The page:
In this thesis, two issues become clear in Ann Arbor’s context of changes in the housing market and local politics. First, the real estate economy and the relationship of residents to real estate has been the paramount factor in local political currents regarding housing in central Ann Arbor. For Ann Arbor residents and city politicians, their actions and attitudes regarding rental housing and particularly student housing in the community are inextricably bound to their economic and social interests in real estate. I describe this in Chapter 3 as defense of the “local culture of property,” a desire for physical, social, and economic preservation of neighborhoods.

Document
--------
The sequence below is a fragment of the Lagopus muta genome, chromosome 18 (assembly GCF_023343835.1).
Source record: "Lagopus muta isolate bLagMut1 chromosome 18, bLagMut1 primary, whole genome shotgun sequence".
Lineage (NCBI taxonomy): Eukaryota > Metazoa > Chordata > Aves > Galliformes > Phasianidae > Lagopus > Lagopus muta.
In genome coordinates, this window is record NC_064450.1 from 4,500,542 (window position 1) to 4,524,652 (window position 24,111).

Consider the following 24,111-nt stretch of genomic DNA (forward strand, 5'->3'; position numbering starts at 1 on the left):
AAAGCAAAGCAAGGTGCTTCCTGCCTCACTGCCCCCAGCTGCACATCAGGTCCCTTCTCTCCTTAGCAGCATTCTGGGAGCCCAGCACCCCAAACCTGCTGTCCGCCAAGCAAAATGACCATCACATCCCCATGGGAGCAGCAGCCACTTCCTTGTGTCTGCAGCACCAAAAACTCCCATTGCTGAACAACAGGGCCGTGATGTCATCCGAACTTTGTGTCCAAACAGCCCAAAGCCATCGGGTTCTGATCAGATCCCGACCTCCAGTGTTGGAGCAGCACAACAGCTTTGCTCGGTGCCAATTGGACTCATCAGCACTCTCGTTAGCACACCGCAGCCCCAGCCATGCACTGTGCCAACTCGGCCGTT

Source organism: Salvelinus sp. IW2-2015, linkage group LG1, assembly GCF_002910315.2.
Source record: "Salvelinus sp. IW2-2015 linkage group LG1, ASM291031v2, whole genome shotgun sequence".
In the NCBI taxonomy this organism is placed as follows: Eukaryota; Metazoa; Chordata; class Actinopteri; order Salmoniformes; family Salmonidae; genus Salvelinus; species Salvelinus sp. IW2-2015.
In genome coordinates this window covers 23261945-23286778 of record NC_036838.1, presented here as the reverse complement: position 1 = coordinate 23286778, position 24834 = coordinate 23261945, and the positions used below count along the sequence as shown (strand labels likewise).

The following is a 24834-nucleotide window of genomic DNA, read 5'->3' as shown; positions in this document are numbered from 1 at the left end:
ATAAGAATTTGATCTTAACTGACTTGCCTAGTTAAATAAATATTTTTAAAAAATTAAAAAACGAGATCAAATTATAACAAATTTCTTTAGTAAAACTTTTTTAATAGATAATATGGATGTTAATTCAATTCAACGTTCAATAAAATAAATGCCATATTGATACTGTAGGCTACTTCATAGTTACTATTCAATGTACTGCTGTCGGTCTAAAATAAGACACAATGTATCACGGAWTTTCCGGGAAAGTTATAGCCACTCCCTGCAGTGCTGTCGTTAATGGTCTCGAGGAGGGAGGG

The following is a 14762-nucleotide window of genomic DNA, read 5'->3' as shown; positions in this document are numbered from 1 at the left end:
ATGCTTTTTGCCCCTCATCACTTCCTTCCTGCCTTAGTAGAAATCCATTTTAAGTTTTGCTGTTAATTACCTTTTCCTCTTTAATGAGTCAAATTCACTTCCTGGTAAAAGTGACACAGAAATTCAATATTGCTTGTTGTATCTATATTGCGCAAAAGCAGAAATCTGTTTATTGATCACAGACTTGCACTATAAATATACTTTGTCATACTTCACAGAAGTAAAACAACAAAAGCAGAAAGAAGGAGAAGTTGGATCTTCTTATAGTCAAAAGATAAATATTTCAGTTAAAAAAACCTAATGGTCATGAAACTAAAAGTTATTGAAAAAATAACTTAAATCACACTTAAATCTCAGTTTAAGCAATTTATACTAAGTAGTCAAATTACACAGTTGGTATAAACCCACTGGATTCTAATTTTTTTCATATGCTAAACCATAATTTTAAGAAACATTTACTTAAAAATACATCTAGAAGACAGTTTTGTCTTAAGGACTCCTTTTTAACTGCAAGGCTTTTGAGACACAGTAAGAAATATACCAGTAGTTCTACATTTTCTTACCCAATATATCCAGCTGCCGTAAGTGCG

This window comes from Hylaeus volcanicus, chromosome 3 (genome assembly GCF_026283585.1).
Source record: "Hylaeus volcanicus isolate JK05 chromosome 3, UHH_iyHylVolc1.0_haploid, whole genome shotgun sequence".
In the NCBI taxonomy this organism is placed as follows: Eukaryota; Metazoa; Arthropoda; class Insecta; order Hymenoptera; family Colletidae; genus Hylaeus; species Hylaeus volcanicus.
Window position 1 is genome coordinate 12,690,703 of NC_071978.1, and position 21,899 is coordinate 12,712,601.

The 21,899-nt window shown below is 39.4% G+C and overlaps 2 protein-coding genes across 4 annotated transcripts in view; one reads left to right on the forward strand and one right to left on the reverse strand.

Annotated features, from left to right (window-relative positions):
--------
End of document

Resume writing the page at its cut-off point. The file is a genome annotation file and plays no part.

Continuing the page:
Second, throughout the economic and political turmoil of the twentieth century, students individually and collectively were agents of change in this period of major alterations in the educational project of the university, in local and university housing policy, and in federal housing policy. Students as a body were largely left to navigate for themselves through the waters of the pre-war, wartime, and post-war housing markets; to assert and defend their rights to decent, affordable housing and a modicum of independence as young adults and majority-aged citizens; and to participate in the process of planning for and regulating student housing in Ann Arbor. Despite such challenges, these members of the university community made significant contributions to urban development in Ann Arbor. This they achieved even while they worked within a structural framework of national economic depression and world war, changing federal housing policy, urban decentralization, the emergence of the research university, and urban crisis and revitalization. While operating within market constraints, students envisioned and created housing alternatives and worked to change the parameters of the housing market largely constructed by forces outside their control.